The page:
“In my opinion, photography is many different things to different people and many aspects and uses. Almost unlimited in potential. It can be a means of communication, illustration, education, expression, conservation and more. It can be simple, complex, thoughtful, trite, realistic, abstract, humorous or sad”.
Solid and dignified, with a sharp focus and full tonal range, Webb’s works placed him squarely in the company of renowned American regionalist photographers of the 1930′s, 40′s and 50′s like Berenice Abbott, Walker Evans, Ansel Adams and Edward Weston during his later landscape period.
Todd Webbs was born in Detroit, and spent his childhood there and in a Quaker community in Ontario. At the onset of the Depression in 1929, he moved to California, where he earned a meager living as a prospector. He eventually returned to Detroit, where he took a job with the Chrysler Corporation and tried writing in his spare time. When a friend invited him to travel to Panama in search of gold, Webb was granted a leave of absence by his boss, who sent him on his way with a camera.
During the World War II, Webb worked as a Navy photographer in New Guinea and the Philippines, and after the war he moved to New York and established himself as one of the most successful postwar photographers. n 1942, during his first trip to New York, Webb met photographers Alfred Stieglitz and Dorothy Norman, both of whom proved highly influential in his early career.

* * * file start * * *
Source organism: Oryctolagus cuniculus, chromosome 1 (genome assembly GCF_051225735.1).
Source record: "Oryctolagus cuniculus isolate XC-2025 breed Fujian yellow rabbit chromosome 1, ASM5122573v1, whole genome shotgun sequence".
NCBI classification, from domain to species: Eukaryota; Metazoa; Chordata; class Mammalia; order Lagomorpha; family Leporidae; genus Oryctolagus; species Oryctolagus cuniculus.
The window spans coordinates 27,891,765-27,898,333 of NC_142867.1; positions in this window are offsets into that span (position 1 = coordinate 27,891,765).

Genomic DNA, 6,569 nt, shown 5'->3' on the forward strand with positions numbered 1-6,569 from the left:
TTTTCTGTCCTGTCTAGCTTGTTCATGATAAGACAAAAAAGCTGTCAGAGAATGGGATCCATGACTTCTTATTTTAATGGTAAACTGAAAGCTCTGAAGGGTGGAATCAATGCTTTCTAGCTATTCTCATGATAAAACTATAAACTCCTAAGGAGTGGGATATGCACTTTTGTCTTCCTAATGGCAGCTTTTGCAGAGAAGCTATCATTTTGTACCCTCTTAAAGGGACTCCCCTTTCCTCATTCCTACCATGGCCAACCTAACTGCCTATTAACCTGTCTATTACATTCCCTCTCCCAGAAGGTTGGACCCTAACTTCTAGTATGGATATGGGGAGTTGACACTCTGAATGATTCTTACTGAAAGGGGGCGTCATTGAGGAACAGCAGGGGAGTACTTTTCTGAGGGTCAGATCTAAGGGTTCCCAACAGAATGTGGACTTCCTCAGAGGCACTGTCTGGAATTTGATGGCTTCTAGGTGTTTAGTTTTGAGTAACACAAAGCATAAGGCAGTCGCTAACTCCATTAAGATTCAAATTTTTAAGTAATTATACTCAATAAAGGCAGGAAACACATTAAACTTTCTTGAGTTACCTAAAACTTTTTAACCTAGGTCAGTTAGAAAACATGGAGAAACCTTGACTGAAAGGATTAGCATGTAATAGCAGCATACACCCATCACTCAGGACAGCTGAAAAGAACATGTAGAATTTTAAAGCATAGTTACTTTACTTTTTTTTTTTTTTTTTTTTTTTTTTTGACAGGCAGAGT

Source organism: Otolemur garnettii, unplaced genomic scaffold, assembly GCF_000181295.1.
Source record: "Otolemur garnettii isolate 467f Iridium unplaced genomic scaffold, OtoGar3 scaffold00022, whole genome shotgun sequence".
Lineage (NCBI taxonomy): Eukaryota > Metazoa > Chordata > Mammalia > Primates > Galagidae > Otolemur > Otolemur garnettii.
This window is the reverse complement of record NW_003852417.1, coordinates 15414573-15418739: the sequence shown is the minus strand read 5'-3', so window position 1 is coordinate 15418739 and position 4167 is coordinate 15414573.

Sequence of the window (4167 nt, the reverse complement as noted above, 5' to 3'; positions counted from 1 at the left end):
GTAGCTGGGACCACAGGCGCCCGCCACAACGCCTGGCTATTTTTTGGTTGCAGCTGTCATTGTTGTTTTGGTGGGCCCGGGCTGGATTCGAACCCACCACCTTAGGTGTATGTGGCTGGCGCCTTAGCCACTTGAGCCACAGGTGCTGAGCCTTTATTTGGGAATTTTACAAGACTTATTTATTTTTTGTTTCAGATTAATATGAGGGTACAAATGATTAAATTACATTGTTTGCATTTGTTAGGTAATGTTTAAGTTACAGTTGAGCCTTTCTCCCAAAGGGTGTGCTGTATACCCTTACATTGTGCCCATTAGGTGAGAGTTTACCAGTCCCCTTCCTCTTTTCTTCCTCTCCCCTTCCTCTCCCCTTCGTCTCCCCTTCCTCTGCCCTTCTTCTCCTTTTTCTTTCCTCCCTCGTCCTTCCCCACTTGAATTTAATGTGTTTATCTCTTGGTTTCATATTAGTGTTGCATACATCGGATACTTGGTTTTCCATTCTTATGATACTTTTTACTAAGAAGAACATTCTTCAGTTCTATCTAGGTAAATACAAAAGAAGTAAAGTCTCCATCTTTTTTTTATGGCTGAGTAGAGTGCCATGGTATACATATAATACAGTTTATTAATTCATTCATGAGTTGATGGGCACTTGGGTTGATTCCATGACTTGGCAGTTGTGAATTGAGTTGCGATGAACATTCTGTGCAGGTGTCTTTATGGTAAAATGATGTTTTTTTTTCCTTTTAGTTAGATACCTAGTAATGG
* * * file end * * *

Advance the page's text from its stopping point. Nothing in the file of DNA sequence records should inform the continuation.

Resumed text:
Webb lived in Paris from 1949 to 1953, where he worked on assignment for Standard Oil and the newly formed United Nations. There he met and married Lucille Minqueau, another American living abroad.
In 1955, armed with his camera, a 40-pound rucksack and a Guggenheim fellowship, Todd Webb set out in the footsteps of the 1849 Gold Rush pioneers, traveling by foot, bicycle, motor scooter and boat from New York to San Francisco. Over the course of five months he compiled some 7,500 photographs, immortalizing the immigrant trails, ghost towns and frontier buildings of the West.
The Todd Webb Archive contains personal papers and photographic materials related to his long career as a photographer, including correspondence, biographical files, exhibition documentation, manuscripts, journals, extensive files of negatives, contact sheets, and over 1,400 fine prints.
Todd Webb died in 2000 at Central Maine Medical Center in Lewiston. He was 94.